Six keys to happiness
The United Nations’ annual World Happiness Report incorporates quality-of-life factors beyond money to measure global happiness.
Researchers now study different kinds of happiness, and their work falls into essentially two camps. One focuses on overall well-being, or life satisfaction, which can involve factors such as money, religion, politics, culture, and marriage. The other looks at shorter-term happiness derived from consuming certain things. This is the branch that includes hedonomics, as well as more general judgment and decision-making. Chicago Booth’s Richard H. Thaler, a Nobel laureate, coined the term “hedonic editing” in the 1980s, when he started to explore how people could make decisions to maximize their happiness—for example, by spreading out fun events over time but scheduling unpleasant ones back-to-back.
A 2005 paper by University of Central Florida’s Peter Hancock, Aaron A. Pepe, and Coventry University’s Lauren Murphy was one of the first to use the term “hedonomics,” which originally referred to the study of ways to interact with machines, a still-topical issue as automation and artificial intelligence merge.
Use existing resources differently
Hsee and his Chicago Booth colleague Reid Hastie redefined the term in 2008. Their version of hedonomics is premised on the idea that people don’t need more resources to be happier; they need to use existing resources differently. For example, suppose a child initially enjoys playing with wooden blocks but grows tired of them. Hedonomics suggests the child doesn’t need more blocks to be happy; she needs to change how she plays with those blocks.
If not blocks, say a person has 20 pieces of chocolate. To optimize happiness, consume them over several days, not all at once, explains University of Florida’s Yanping Tu, a recent Chicago Booth PhD graduate. The same principle applies to experiences. Instead of binge-watching a TV show, watch two episodes per day. Or better yet, apply a more sophisticated method: say you have six episodes to watch. You could watch two a day, or you could watch one on the first day, two on the second day, and three on the third day. That’s an improving sequence. Or you could do the reverse, in a decreasing sequence, by watching three at the start and winding down. “Hedonomics would suggest you take the first approach, arrange consumption in improving order,” says Tu.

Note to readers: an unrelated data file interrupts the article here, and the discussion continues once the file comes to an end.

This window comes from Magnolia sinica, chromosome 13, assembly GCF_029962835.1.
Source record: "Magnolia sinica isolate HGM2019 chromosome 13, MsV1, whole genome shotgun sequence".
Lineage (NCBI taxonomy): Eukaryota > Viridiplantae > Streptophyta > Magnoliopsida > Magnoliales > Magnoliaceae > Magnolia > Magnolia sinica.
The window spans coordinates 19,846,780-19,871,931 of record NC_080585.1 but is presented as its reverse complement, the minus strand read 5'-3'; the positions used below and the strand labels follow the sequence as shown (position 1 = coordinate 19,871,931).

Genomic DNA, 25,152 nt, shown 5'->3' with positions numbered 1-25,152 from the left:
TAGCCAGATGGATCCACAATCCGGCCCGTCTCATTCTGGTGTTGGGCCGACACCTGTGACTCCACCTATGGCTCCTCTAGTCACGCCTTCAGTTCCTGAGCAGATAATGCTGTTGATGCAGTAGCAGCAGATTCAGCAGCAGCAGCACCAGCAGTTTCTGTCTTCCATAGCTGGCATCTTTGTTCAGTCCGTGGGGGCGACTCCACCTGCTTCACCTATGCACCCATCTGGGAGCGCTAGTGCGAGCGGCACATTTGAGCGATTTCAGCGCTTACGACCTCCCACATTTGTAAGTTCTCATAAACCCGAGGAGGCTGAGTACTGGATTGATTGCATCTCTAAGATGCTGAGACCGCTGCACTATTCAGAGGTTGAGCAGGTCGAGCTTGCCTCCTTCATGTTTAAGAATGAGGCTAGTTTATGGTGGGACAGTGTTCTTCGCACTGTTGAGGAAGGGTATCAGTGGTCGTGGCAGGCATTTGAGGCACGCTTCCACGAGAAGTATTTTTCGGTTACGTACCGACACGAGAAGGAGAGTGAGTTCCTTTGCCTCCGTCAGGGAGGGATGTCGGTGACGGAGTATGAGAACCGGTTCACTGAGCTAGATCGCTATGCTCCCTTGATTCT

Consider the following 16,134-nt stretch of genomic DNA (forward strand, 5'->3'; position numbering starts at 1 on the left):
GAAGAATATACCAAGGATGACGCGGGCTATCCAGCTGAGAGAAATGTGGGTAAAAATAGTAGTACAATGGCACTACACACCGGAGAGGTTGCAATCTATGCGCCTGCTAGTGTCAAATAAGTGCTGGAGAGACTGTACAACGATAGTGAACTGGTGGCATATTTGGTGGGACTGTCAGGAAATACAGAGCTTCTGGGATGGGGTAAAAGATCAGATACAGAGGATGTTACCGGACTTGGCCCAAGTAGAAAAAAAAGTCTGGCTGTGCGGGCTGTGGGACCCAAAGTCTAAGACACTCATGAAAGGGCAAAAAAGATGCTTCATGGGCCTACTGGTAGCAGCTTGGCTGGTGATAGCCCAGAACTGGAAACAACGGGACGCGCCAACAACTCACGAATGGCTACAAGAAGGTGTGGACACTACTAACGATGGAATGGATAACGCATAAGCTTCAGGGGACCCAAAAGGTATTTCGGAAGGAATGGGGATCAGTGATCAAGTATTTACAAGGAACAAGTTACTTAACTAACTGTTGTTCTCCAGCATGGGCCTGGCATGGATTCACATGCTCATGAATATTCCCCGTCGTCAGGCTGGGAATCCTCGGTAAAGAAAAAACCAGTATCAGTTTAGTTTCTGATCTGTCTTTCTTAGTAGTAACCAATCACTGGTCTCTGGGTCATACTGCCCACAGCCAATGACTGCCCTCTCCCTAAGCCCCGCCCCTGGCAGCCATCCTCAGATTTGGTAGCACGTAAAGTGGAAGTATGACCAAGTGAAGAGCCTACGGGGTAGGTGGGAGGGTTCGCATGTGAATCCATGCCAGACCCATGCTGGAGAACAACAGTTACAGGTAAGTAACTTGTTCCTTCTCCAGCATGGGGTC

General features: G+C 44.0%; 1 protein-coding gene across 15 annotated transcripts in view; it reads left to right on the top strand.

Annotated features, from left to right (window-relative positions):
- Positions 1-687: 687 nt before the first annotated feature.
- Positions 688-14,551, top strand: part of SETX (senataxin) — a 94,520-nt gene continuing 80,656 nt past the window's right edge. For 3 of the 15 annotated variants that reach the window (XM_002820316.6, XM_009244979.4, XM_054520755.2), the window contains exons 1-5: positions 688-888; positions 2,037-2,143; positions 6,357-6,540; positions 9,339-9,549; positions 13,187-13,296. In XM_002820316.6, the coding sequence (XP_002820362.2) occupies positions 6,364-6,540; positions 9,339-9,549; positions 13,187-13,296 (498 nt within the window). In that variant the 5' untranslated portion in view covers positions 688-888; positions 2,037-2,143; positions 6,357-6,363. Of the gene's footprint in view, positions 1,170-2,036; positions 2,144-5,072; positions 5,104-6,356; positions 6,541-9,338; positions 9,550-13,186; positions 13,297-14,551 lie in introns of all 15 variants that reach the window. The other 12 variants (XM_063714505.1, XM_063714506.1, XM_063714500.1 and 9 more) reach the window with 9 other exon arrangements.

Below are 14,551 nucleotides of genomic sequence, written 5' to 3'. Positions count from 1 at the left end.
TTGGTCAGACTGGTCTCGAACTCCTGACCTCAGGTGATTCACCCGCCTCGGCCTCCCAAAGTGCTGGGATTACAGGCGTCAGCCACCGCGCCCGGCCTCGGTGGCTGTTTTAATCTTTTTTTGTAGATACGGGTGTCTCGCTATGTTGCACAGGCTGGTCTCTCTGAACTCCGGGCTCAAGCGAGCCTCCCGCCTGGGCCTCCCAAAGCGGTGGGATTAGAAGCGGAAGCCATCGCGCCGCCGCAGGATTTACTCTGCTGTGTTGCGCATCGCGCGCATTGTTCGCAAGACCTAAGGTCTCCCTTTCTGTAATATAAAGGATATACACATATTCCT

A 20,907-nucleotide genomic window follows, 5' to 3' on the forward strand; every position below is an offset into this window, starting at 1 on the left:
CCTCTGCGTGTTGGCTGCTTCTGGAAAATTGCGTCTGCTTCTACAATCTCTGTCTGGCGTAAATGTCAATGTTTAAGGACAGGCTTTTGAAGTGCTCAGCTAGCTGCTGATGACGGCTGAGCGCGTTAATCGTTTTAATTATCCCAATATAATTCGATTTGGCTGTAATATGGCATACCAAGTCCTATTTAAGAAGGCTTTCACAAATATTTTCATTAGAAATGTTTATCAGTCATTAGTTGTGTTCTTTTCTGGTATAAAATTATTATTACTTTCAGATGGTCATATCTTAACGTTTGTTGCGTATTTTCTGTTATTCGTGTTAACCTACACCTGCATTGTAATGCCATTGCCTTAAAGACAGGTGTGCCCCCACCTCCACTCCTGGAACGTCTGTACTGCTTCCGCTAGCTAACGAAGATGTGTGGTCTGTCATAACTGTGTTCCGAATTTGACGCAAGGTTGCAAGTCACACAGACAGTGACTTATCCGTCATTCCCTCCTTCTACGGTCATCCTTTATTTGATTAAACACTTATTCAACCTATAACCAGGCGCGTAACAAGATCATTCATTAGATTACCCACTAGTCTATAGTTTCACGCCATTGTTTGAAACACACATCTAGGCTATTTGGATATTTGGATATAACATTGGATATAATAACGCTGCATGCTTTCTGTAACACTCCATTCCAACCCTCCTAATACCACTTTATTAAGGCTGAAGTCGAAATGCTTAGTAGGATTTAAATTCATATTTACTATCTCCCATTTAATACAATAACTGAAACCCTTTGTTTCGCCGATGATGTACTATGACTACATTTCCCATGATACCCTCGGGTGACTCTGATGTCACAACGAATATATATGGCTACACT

Instead of optimizing their resources, many people instead seek to add resources. Hsee, who has devoted much of the past decade to researching hedonomics, says that can backfire and lead to a phenomenon known as the “hedonic treadmill.” This phrase, coined in 1971 by the late Philip Brickman of Northwestern University and the late Donald T. Campbell of Lehigh University, refers to the psychoeconomic version of a rat race.
What sets the top 10 apart
GDP and social support explain more than half the difference between the top and bottom 10 countries in the 2018 World Happiness Report.
Hsee, who grew up in China, recalls when “just having the ability to buy a cheap bicycle” in his city was a big deal. But by 2012 in China, according to the UN World Happiness Report, “virtually every urban household had, on average, a color TV, air conditioner, washing machine, and refrigerator. Almost nine in ten had a personal computer, and one in five, an automobile.” Hsee sees his friends, some now able to afford expensive cars, stuck on the hedonic treadmill as they seek to maximize their well-being.
The problem is that it takes more and more things to make people happy. In a recent study, for example, Hsee and recent Booth PhD graduate Raegan Tennant find that upgrading the screen size of an e-reader from medium to large made people happy initially, but over time the happiness faded. (See “Why a bigger house doesn’t always make you happier,” below.)
Invest in needs, not wants
The hedonic treadmill fires up because people misunderstand what will actually make them happy, research suggests. People gain more happiness when they satisfy their inherent rather than learned preferences—needs rather than wants.